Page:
Antiabortion Activists to Planned Parenthood: ‘We’re Moving In’

They used to protest outside the clinic, but thanks to restrictive laws in Texas, 40 Days for Life is now running the place.

Antiabortion group 40 Days for Life cuts down a Planned Parenthood sign. (Photo: Courtesy 40 Days for Life)

Nov 12, 2014· 1 MIN READ
Nicole Pasulka is a writer and reporter who lives in New York City. She has written for Mother Jones, BuzzFeed, The Believer, and the New York Observer.
An antiabortion group is taking over the lease on a building that used to house an abortion clinic, turning it into a new headquarters for the pro-life movement. Last week, the Bryan, Texas–based organization 40 Days for Life announced that a facility offering care to pregnant women that doesn’t include termination will set up shop on the former site of a Planned Parenthood clinic.

A 2013 antiabortion law forced Planned Parenthood to close facilities across Texas. Now the 40 Days for Life headquarters will have its own Care Net–affiliated pregnancy center. With an explicit aim of preventing abortions, Care Net, a nationwide network of antiabortion pregnancy centers, says they offer “practical help, emotional support, and information about their pregnancy options.” Planned Parenthood calls these centers “fake clinics run by people who are antiabortion.”

The past year has been a pretty rotten one for abortion access, which means it’s been a boon to antiabortion activists. 40 Days for Life, which began 10 years ago in Bryan, put out a statement announcing that it was taking over in Texas and claimed to have enlisted hundreds of thousands of volunteers to protest dozens of abortion clinics around the world.

“Following the state’s drastic cuts to funding for cancer screenings, birth control, and other preventive health care, Planned Parenthood Gulf Coast was left with no other choice but to close the Bryan health center in July 2013.” Rochelle Tafolla, a spokeswoman for Planned Parenthood Gulf Coast, said in a statement, though she didn’t address the clinic specifically.

The law was a doozy. It banned abortion after 20 weeks, limited access to prescription abortion drugs such as mifepristone, also know as RU-486, required doctors performing the procedure to have hospital-admitting privileges, and forced abortion clinics to meet the standards of ambulatory surgical centers. Planned Parenthood announced the Bryan clinic was closing hours after Texas Gov. Rick Perry signed the legislation, saying the nonprofit couldn’t afford to convert the clinic into an ambulatory surgical center.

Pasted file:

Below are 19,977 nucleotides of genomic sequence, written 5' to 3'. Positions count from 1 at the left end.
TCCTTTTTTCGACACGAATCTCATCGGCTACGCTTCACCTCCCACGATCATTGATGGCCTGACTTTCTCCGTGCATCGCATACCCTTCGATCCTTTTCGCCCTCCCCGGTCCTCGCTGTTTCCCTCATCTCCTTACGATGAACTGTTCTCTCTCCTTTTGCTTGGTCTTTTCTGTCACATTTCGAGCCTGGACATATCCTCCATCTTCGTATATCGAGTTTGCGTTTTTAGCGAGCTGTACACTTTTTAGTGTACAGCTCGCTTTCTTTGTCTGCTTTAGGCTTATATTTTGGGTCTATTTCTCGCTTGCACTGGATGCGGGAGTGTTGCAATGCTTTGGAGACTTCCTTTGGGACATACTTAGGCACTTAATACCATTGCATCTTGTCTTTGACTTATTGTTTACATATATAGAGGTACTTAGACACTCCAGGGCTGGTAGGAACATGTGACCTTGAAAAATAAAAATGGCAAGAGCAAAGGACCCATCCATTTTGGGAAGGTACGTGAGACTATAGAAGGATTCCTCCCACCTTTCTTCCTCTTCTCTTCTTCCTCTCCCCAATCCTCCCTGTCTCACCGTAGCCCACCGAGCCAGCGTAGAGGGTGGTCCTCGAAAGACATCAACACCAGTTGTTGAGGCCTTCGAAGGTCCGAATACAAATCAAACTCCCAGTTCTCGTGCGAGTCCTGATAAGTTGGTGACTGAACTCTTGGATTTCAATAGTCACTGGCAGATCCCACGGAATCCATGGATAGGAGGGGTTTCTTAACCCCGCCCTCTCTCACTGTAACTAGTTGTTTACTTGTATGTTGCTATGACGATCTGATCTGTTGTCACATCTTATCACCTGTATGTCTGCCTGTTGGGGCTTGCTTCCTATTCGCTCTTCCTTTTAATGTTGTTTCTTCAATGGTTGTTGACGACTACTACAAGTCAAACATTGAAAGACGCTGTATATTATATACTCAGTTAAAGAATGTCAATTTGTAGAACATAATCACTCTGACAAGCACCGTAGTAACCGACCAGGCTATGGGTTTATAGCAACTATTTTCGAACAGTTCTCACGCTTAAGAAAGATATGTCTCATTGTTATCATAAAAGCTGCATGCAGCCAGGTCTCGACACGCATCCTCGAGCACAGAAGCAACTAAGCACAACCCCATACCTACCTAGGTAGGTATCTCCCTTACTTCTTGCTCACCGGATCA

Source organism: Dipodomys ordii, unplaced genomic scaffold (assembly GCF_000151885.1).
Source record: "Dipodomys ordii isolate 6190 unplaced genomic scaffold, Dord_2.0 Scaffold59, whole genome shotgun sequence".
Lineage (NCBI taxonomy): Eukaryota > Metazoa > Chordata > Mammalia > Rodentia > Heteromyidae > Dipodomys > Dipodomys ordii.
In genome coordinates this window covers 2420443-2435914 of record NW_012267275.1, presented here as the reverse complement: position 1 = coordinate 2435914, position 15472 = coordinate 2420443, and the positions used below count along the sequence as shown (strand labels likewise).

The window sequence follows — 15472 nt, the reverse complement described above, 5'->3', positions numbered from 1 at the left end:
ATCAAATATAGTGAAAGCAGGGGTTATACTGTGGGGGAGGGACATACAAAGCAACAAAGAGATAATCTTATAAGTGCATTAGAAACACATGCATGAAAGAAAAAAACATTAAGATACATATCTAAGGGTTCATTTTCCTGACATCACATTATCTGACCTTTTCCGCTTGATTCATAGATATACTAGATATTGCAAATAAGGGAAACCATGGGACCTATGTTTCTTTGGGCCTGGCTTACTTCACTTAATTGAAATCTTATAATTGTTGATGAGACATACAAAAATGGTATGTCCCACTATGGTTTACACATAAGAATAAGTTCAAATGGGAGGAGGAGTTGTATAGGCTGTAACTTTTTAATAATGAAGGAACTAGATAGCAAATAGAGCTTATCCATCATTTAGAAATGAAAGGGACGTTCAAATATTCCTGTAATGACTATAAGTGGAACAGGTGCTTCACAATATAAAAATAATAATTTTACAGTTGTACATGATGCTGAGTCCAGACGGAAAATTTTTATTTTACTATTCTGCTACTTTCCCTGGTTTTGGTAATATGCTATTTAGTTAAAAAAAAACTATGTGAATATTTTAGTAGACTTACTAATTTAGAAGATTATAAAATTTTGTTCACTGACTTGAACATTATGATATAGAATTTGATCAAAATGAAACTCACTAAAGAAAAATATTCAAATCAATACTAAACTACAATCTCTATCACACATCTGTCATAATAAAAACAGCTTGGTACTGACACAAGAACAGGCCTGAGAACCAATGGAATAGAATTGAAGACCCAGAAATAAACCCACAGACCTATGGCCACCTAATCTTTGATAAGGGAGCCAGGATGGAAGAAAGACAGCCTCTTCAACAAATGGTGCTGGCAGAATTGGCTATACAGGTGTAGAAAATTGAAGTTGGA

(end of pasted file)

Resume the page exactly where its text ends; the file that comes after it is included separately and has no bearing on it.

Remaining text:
Bryan is one of around 13 clinics that closed in Texas after the law passed. Several reopened in October after the U.S. Supreme Court blocked some provisions of the law finding that because some women seeking abortions would have to travel up to 150 miles, the law presented an “undue burden.” There are now around 16 clinics serving the state’s 900,000 women of reproductive age. A federal appeals court will hear the case in January, and it could head to the Supreme Court soon after that.

The antiabortion group 40 Days for Life says that “59 abortion centers have closed following 40 Days for Life campaigns outside their doors.” In a video, the organization boasted about its new digs, explaining that the headquarters in Bryan will be “a place that serves as a sign of what God can do at a local level.” In the video, the Planned Parenthood sign has been taken down and is lying on its side.

A press release announcing the takeover said the building will also house a memorial for “children lost to abortion inside the building” and stated that the organization will remove the fence around the property.